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The Distance Between Lost and Found by Kathryn Holmes

Hallelujah Calhoun has been publicly shamed. The boy she loved, Luke Willis, accused her of something horrible in front of all their friends, and now no one will talk to her. When their youth group goes on a retreat in the Smoky Mountains, Hallelujah purposefully goes out of her way to get some space, and two of her friends follow her into the woods. But since no one knows where they are, they promptly find themselves lost with only a couple of granola bars between them.

A Fireproof Home for the Bride by Amy Scheibe

A genre defying novel, this story’s premise is the spiritual and emotional awakening of 18-year-old Emmy growing up in 1950s Minnesota. Emmy lives on a rural farm in a conservative Lutheran family outside Minneapolis. Her mother is a harsh taskmistress; her father is kind but distant. Emmy’s mother has forced her into an engagement to Ambrose, a stern man 10 years her senior whose family owns the farm next door.

Stormbird by Conn Iggulden

In Conn Iggulden’s first book in the War of the Roses series, England and France’s bitter rivalry comes alive in vivid detail. Young Henry VI has just ascended to his English throne, yet he is known to be weak and ineffectual, relying almost completely upon his two advisers, low-born spymaster Derry Brewer and William de la Pole, the Duke of Suffolk. Derry and William secretly plan to unite the young French royal Margaret D’Anjou and Henry in marriage to quell hostilities, but hotheaded nobles like the Plantagenet Duke of York scheme for more war instead of peace.

Burnt Toast Makes You Sing Good by Kathleen Flinn

If only all food memoirs were this funny and truly heartwarming!  An ode to her childhood and her relationship with food, Kathleen Flinn (author of The Sharper Your Knife, the Less You Cry) gives loving and hilarious family memories that ring true to those who’ve grown up appreciating the art of food. In 1960s rural Michigan, her family’s struggles to make ends meet on a farm with five constantly famished children strikes a chord of familiarity with many of her Midwestern readers.

Ruin and Rising by Leigh Bardugo

In the thrilling conclusion to the Grisha trilogy, Leigh Bardugo has outdone herself again. We left Alina, the Sun Summoner, in a dark underworld ruled by the Apparats where there is no way she can summon the sun to give herself and those around her the sun’s power.  Yet her people still worship her in her weakened state as a Saint, renowned for her ability to capture the sun’s energy as a holy force. Her best friend Mal concocts a plan to free Alina from her dark prison and strategizes how to free Ravka from the grip of the Darkling.

All Fall Down by Jennifer Weiner

If you've read Jennifer Weiner's books before and are expecting hilarious, witty, easy-breezy reading, then this book will be a surprise. Although still trademarked with her sly wit, reading a novel about an upper class woman spiraling into drug addiction is not for the faint of heart. In many other authors’  hands, this kind of subject matter easily could become preachy or heavy handed, but it truly is neither.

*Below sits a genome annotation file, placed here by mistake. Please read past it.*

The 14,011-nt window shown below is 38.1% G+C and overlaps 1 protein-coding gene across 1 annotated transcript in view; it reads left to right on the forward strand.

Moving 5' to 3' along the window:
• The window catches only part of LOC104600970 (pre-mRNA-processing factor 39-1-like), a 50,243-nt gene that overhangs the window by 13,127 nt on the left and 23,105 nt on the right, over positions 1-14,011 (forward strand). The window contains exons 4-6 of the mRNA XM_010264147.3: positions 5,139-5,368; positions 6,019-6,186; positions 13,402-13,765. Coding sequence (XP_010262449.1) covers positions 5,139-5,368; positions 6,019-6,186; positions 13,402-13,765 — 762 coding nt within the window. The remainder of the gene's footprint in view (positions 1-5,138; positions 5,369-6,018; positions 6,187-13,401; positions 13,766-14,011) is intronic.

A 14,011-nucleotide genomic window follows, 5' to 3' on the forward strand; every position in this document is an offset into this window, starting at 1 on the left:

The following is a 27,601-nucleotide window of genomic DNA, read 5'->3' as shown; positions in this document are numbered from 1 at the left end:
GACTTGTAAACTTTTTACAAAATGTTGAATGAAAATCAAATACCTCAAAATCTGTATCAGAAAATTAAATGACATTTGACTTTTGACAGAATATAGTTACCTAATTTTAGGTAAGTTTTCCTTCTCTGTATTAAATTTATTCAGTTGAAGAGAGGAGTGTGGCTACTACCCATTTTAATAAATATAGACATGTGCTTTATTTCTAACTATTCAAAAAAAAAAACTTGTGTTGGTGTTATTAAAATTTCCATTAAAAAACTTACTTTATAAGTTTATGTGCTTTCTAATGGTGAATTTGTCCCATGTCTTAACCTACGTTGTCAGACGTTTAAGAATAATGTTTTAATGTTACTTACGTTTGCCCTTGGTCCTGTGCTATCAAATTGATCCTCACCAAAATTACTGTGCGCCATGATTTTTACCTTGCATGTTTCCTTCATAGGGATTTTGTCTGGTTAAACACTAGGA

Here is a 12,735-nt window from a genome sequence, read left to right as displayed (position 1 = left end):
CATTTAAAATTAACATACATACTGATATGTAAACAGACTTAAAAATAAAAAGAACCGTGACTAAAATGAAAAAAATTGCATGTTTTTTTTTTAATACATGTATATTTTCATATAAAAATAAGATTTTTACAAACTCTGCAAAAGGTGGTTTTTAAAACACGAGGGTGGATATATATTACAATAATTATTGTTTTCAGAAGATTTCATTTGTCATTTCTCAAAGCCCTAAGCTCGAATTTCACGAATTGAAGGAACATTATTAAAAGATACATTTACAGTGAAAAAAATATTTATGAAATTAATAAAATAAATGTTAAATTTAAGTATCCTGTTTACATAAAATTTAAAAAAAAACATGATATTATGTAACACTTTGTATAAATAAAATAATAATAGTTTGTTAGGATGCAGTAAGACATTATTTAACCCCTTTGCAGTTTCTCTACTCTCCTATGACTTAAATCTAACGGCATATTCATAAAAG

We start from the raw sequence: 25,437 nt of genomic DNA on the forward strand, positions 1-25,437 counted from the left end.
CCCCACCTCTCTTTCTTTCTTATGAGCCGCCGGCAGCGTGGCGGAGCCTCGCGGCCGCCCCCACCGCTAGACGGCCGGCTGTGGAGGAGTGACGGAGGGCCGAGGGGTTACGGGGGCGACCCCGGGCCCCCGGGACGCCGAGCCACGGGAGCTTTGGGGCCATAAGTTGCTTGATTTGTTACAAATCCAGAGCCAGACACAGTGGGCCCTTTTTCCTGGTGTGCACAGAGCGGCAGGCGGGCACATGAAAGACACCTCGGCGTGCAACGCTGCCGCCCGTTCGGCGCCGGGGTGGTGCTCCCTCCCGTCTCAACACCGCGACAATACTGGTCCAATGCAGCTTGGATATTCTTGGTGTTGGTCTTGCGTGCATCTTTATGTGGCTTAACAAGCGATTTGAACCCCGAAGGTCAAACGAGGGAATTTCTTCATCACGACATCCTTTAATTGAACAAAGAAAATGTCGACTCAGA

My Name is Resolute by Nancy Turner

Nancy Turner’s latest is a gripping adventure novel following the tumultuous life of a young woman named Resolute Talbot.  At the tender age of 11, Resolute and her sister are snatched from her family’s Jamaican plantation in 1729 by Saracen pirates, never to see their family again. She is forced into indentured servitude by hard-edged Puritans, and finally gains her freedom as a young woman.

Cruel Beauty by Rosamund Hodge

Since she was young, Nyx has always known she was destined to marry the Dark Lord who has enslaved her kingdom. Her father has been preparing her for this match for many years, and while her destiny is marriage, the prophecy states that she will be the one to kill him, if he doesn’t kill her first. Nyx rails against the unfairness of the prophecy, as it was her father who bonded her and not her angelic twin sister to the Dark Lord, and yet her fierce determination will be what is needed to defeat him in the end. Or is the Dark Lord not what he seems?

Just One Day by Gayle Forman

Eighteen year old Allyson is an organized and cautious high school senior on a European summer tour. In London, she meets the enigmatic Willem, a young Shakespearean actor who lives for spontaneous world-traveling. Allyson throws caution to the wind when Willem asks her if she wants to visit Paris with him, for ‘just one day’. This one day transforms Allyson’s young life as she confronts her fears, falls in love, and begins to view the world as a maturing adult instead of a self-restrained adolescent.

Lost Lake by Sarah Addison Allen

Kate grew up during magical and haunting  summers in Lost Lake, Georgia, with her great aunt Eby. But Kate is now grown, and has recently lost her husband in a tragic biking accident. She decides to move in with her domineering mother-in-law for the sake of her whimsical young daughter Devin.  As they’re clearing out their home to move, Devin discovers an old postcard from Lost Lake.  Shocked by this discovery,  Kate toys with the idea of returning there for one more nostalgic summer before they settle into their new lives.

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